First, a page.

We can use this function for what we want to achieve. Not because we want to measure the cache win (the five advertiser websites probably don’t share resources with ekstrabladet.dk) but because the data/information that is being loaded on a page is hidden in the browser cache and as cookies.
If we want to write a script that visits the five URLs and then does a performance test on the frontpage at ekstrabladet.dk it will look like this:
If you need a copy-paste version of the script, I have uploaded it as a .txt file 😉
For these tests I have chosen to focus on the performance of articles. So far a lot of our performance work has focused on the front page, but we are currently rolling out a new article design across our website — and a part of our way of working is ‘mobile first’, so it made sense to look at the mobile edition/version of articles. Therefore I made WebPageTest emulate an iPhone 6.
I chose to use the WebPageTest server based in Ireland. There are others close to Denmark, Germany for example — but I’ve been using the one in Ireland for a long time, so for the sake of comparison I stuck with that.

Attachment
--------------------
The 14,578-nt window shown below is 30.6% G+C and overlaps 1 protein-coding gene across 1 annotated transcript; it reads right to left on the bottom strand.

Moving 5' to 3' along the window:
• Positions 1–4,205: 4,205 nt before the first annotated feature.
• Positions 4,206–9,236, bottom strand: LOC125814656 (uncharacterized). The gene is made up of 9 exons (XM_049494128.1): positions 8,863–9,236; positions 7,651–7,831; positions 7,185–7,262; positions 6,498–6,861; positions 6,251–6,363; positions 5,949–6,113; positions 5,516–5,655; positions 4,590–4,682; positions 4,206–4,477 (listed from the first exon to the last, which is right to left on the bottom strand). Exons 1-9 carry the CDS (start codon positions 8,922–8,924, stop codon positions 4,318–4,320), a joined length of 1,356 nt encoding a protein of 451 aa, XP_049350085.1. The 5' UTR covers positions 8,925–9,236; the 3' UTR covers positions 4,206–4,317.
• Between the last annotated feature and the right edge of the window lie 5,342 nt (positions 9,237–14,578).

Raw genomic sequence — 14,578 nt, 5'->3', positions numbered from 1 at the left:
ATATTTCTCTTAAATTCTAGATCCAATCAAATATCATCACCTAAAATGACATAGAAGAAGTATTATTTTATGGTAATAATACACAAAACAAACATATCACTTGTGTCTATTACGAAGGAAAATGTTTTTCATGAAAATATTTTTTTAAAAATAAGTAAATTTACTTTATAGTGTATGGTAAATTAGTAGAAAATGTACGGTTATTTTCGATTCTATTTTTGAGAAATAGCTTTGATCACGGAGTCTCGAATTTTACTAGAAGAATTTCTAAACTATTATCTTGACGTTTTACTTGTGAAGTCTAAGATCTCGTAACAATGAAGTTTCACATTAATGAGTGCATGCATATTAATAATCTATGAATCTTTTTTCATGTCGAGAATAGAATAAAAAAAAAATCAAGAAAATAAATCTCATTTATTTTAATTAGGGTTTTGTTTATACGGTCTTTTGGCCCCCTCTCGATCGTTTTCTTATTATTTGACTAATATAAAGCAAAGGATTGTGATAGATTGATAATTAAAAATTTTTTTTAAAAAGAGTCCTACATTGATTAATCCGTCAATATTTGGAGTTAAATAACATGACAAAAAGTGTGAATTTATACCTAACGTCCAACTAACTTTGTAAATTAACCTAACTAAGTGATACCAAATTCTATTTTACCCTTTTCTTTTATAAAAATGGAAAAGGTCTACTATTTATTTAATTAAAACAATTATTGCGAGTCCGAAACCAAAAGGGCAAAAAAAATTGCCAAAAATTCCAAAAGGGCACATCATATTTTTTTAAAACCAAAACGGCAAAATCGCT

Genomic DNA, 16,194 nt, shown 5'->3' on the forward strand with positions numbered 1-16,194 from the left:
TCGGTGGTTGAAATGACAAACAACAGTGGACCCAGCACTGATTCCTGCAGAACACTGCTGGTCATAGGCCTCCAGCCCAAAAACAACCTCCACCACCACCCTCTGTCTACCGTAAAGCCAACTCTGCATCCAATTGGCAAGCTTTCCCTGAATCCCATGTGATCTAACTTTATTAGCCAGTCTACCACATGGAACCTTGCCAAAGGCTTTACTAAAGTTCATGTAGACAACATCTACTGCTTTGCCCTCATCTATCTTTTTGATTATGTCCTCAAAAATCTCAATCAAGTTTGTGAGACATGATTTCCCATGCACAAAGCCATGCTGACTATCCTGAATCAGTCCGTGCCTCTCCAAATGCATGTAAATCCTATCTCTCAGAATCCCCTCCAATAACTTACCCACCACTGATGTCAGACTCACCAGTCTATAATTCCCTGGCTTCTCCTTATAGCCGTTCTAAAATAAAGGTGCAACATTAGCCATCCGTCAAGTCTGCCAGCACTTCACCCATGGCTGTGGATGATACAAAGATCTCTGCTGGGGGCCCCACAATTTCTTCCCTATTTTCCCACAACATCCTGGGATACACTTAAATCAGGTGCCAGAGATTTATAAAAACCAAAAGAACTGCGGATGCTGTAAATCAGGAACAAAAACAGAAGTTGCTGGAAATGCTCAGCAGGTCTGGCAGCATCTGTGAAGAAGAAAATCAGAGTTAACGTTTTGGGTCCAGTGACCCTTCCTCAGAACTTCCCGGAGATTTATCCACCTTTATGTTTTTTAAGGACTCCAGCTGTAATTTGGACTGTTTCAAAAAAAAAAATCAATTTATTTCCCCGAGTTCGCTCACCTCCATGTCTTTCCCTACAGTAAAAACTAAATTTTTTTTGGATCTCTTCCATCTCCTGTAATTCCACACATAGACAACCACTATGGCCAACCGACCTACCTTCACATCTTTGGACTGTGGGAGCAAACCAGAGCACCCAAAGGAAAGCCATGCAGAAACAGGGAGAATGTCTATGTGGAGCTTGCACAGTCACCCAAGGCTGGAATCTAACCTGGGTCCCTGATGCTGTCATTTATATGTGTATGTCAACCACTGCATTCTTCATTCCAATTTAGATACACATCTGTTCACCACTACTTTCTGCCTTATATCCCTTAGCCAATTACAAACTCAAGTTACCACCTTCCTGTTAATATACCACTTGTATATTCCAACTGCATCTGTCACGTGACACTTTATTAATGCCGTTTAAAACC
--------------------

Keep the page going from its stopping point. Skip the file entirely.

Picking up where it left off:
Note, that when you test/measure performance from another country or far-away location, you shouldn’t get too attached to the actual values. A load time of 9 seconds isn’t necessarily 9 seconds just because some test from Ireland says so. On the other hand, you trust comparable measurements/tests. Like, if you chance something on your website and the load time drops from 10 to 5 that is still cut in half, as long as the before/after tests are done from the same location and in the same way, of course. And comparable tests is exactly what we want to do here.